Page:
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WIAA could do away with football conferences

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WIAA could do away with football conferences
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A joint plan between the WIAA and the Wisconsin Football Coaches Association that would do away with conferences for high school football is expected to be unveiled this week.


The proposal would do away with all conferences for football only in Wisconsin high school sports. It would be replaced with a structure similar to the system used for the WIAA state football playoffs.

In place of conferences, the state would be divided into seven 64-school divisions, based upon enrollment. The top 64 enrollments with football programs would be placed in Division 1, and so on.

Those 64 teams would then be divided into eight eight-team regions, based on geographic proximity.

The idea was produced by former Baldwin-Woodville football coach Wade Labecki, who is now an associate director at the WIAA. At the last WIAA annual meeting, there was a call to include all schools in the WIAA state football playoffs. Labecki said the football coaches overwhelmingly opposed having all schools in the playoffs.

Labecki began working on an idea to answer the nagging questions surrounding football. One is the constant call for conference realignment, which comes mostly from football fans. The other is playoff seeding. In this system, the seeding process would be settled by the won-loss record within each division.

Labecki said this proposal is still in the early stages. The Wisconsin Football Coaches Association (WFCA) will be collecting input on the idea until mid-August. The WIAA is planning to bring the subject to its area meetings in September.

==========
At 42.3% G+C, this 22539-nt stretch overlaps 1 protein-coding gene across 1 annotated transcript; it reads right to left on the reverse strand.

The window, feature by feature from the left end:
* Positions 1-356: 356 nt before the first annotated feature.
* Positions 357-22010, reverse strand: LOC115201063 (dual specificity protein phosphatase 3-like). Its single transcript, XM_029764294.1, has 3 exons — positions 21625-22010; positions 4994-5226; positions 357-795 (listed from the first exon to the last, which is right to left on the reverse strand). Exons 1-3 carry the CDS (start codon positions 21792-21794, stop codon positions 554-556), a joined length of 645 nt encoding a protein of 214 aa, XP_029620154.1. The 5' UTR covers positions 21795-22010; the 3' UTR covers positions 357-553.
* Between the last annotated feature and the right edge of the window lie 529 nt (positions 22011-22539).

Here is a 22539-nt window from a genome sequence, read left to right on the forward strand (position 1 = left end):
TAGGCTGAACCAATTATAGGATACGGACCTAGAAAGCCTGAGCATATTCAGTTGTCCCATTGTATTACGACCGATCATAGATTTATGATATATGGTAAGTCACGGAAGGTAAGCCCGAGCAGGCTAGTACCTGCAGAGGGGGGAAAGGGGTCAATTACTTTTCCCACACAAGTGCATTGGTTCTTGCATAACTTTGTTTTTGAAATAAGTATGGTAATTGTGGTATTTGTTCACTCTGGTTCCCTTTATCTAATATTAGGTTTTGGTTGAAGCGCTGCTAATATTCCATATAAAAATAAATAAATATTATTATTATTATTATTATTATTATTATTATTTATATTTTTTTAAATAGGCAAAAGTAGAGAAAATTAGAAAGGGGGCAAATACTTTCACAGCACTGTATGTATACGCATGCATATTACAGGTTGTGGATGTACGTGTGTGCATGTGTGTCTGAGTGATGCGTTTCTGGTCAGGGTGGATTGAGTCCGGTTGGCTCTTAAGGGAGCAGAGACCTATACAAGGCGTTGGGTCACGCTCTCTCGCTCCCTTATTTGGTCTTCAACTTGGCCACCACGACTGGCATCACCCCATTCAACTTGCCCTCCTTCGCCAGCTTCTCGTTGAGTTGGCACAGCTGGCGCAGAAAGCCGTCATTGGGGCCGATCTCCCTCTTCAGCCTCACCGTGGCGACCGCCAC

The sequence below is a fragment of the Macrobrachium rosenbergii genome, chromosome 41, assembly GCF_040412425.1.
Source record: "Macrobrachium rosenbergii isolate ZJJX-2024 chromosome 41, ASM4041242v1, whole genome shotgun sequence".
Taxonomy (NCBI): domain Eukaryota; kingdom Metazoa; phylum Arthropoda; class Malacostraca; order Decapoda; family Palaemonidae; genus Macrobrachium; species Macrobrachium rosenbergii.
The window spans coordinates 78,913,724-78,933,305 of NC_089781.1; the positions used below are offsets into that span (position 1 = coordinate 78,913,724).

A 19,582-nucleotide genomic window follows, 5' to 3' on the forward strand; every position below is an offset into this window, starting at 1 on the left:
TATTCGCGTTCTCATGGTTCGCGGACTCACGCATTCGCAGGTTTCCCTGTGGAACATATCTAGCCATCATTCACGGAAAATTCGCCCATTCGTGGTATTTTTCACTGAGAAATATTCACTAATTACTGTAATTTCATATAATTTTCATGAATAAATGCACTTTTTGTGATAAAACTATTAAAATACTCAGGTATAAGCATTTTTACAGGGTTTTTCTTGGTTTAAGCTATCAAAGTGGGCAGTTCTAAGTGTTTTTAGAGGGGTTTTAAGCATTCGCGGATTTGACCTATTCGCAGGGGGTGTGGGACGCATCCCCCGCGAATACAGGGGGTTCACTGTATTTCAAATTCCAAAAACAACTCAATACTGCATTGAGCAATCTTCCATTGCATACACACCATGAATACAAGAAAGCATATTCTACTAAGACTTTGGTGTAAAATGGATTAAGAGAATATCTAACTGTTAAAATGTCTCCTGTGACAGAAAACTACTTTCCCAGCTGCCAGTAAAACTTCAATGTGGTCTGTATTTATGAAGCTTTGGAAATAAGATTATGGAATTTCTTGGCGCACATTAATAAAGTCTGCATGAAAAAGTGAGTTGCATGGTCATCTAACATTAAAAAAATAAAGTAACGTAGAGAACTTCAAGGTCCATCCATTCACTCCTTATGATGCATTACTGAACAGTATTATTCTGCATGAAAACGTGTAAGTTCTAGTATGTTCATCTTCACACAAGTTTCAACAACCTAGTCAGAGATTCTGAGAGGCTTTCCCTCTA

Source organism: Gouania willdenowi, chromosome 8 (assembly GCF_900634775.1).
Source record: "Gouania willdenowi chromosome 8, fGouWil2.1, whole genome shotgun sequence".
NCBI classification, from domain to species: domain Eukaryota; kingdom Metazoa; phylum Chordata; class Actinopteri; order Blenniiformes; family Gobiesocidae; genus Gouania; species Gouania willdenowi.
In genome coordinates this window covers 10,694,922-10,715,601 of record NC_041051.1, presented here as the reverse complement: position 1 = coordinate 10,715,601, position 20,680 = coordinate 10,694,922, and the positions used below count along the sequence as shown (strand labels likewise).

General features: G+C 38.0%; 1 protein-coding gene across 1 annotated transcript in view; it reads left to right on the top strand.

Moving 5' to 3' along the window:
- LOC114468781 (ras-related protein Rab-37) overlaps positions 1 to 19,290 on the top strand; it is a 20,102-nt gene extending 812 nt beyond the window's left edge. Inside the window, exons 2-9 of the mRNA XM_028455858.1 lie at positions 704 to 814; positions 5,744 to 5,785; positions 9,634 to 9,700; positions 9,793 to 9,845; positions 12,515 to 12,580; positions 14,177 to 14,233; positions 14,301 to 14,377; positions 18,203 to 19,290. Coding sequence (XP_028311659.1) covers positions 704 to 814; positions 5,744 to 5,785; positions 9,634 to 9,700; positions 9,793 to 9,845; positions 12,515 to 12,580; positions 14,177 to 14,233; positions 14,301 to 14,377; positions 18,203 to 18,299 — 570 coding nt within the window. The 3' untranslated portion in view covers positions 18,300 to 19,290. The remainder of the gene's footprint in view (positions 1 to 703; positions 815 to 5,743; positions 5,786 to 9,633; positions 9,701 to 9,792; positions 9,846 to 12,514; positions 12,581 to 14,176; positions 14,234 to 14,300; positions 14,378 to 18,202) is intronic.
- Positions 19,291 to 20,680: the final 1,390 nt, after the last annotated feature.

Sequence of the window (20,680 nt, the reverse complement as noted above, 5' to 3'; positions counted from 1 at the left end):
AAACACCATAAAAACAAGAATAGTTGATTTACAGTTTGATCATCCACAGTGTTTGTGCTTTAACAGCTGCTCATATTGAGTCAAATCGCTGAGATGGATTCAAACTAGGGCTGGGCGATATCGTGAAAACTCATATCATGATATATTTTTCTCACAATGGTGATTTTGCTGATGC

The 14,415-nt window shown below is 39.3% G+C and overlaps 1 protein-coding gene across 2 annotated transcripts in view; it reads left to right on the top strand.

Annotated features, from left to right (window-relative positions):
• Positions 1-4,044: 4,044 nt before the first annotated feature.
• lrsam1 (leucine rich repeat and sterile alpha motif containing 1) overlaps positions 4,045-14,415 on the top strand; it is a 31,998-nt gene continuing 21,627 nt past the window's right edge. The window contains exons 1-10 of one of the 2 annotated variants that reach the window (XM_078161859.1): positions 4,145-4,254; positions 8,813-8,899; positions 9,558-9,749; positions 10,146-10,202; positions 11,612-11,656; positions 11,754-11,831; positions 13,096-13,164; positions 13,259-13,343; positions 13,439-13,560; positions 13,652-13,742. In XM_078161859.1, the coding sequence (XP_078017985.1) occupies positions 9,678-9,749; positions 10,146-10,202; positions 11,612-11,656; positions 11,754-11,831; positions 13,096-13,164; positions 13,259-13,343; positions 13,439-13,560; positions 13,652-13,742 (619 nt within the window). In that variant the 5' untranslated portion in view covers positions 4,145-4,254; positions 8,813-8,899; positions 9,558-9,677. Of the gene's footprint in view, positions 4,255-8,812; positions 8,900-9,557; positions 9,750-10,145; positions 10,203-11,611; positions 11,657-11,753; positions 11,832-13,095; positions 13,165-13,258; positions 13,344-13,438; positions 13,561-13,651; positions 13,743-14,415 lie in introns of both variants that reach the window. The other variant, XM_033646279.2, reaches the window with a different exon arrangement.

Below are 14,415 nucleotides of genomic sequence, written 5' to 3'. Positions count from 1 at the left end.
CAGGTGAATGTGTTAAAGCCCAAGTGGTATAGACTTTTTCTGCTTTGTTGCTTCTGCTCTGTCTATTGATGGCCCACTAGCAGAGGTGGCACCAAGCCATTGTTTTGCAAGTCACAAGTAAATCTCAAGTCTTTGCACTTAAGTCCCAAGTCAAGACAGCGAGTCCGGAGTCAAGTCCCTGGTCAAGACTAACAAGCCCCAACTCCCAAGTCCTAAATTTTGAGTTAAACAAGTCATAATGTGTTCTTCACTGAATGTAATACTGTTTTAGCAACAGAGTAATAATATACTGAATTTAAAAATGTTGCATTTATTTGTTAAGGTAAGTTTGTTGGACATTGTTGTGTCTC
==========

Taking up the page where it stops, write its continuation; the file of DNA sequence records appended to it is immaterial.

The idea was unveiled to the WFCA coaches on Saturday at the WFCA all-star games and coaches meeting. It was announced on the WIAA and WFCA Web sites on Tuesday.

The geographic regions used for this proposal are similar to those used in other sports by the WIAA for seeding purposes.

Labecki said there are two arguments against the proposal, travel and rivalries. To face schools with similar enrollments, travel will be increased significantly. Schools will lose some of their traditional rivalries, but with one non-conference game, they will still have the option of scheduling a game against a rival.

There are schools in several areas of the state that are pulling out of conferences because they are unable to compete in football, according to Labecki. This would alleviate that issue.

Under this plan, the top four schools in each eight-school bracket would qualify for playoffs. The seeding would follow how the teams rank in their division standings. For playoffs the teams would then cross over to play teams from the next nearest district, with the top seed from one district playing the fourth seed from the other district, and vice versa.

If the state schools vote for this idea, it would be on a four-year trial basis, according to Labecki. The divisions would be set up for two-year cycles, so each team would get a home game in the alternating years against each opponent.

The Middle Border Conference is an example of how enrollments have spread out. There are schools in the MBC that would be competing in Division 2 (New Richmond), to Division 4 (Somerset, Baldwin-Woodville, Prescott and Durand).

Here are how some local schools would be placed by Division under the new proposal:

Division 1: Hudson, Superior, Eau Claire North, Eau Claire Memorial, Chippewa Falls, D.C. Everest, Stevens Point, Wausau West

Division 2: New Richmond, River Falls, Holmen, Tomah, La Crosse Central, La Crosse Logan, Menomonie and Onalaska.

Division 3: Amery, Osceola, Ellsworth, Ashland, Hayward, Medford, Rice Lake, Tomahawk

Division 4: Somerset, Barron, Bloomer, Cumberland, Northwestern, St. Croix Falls, Spooner, Unity

Division 4: St. Croix Central, Baldwin-Woodville, Durand, Prescott, Altoona, Mondovi, Neillsville, Gale-Ettrick-Trempeleau

Dave Newman
Dave Newman has been the sports editor at the New Richmond News since 1988. He has covered the action in the Middle Border Conference, Dunn-St. Croix Conference and Big Rivers Conference for nearly 30 years.
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